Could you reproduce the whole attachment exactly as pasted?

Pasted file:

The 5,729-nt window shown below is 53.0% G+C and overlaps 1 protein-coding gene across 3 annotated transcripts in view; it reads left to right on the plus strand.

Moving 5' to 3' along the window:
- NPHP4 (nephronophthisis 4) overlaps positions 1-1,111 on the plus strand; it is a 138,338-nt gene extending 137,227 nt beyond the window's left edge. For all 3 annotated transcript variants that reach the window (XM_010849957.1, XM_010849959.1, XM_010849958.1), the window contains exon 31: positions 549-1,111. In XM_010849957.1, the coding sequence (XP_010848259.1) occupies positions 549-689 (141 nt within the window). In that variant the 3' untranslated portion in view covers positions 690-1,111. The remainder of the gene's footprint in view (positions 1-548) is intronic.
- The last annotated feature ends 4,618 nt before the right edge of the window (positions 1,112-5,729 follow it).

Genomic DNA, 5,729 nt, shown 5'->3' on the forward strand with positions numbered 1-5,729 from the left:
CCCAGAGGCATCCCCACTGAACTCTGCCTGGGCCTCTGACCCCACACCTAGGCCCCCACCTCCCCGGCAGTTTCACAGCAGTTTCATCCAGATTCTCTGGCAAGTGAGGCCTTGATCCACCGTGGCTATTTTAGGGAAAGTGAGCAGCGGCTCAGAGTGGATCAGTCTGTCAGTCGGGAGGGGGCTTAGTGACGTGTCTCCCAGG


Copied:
The 5,729-nt window shown below is 53.0% G+C and overlaps 1 protein-coding gene across 3 annotated transcripts in view; it reads left to right on the plus strand.

Moving 5' to 3' along the window:
- NPHP4 (nephronophthisis 4) overlaps positions 1-1,111 on the plus strand; it is a 138,338-nt gene extending 137,227 nt beyond the window's left edge. For all 3 annotated transcript variants that reach the window (XM_010849957.1, XM_010849959.1, XM_010849958.1), the window contains exon 31: positions 549-1,111. In XM_010849957.1, the coding sequence (XP_010848259.1) occupies positions 549-689 (141 nt within the window). In that variant the 3' untranslated portion in view covers positions 690-1,111. The remainder of the gene's footprint in view (positions 1-548) is intronic.
- The last annotated feature ends 4,618 nt before the right edge of the window (positions 1,112-5,729 follow it).

Genomic DNA, 5,729 nt, shown 5'->3' on the forward strand with positions numbered 1-5,729 from the left:
CCCAGAGGCATCCCCACTGAACTCTGCCTGGGCCTCTGACCCCACACCTAGGCCCCCACCTCCCCGGCAGTTTCACAGCAGTTTCATCCAGATTCTCTGGCAAGTGAGGCCTTGATCCACCGTGGCTATTTTAGGGAAAGTGAGCAGCGGCTCAGAGTGGATCAGTCTGTCAGTCGGGAGGGGGCTTAGTGACGTGTCTCCCAGG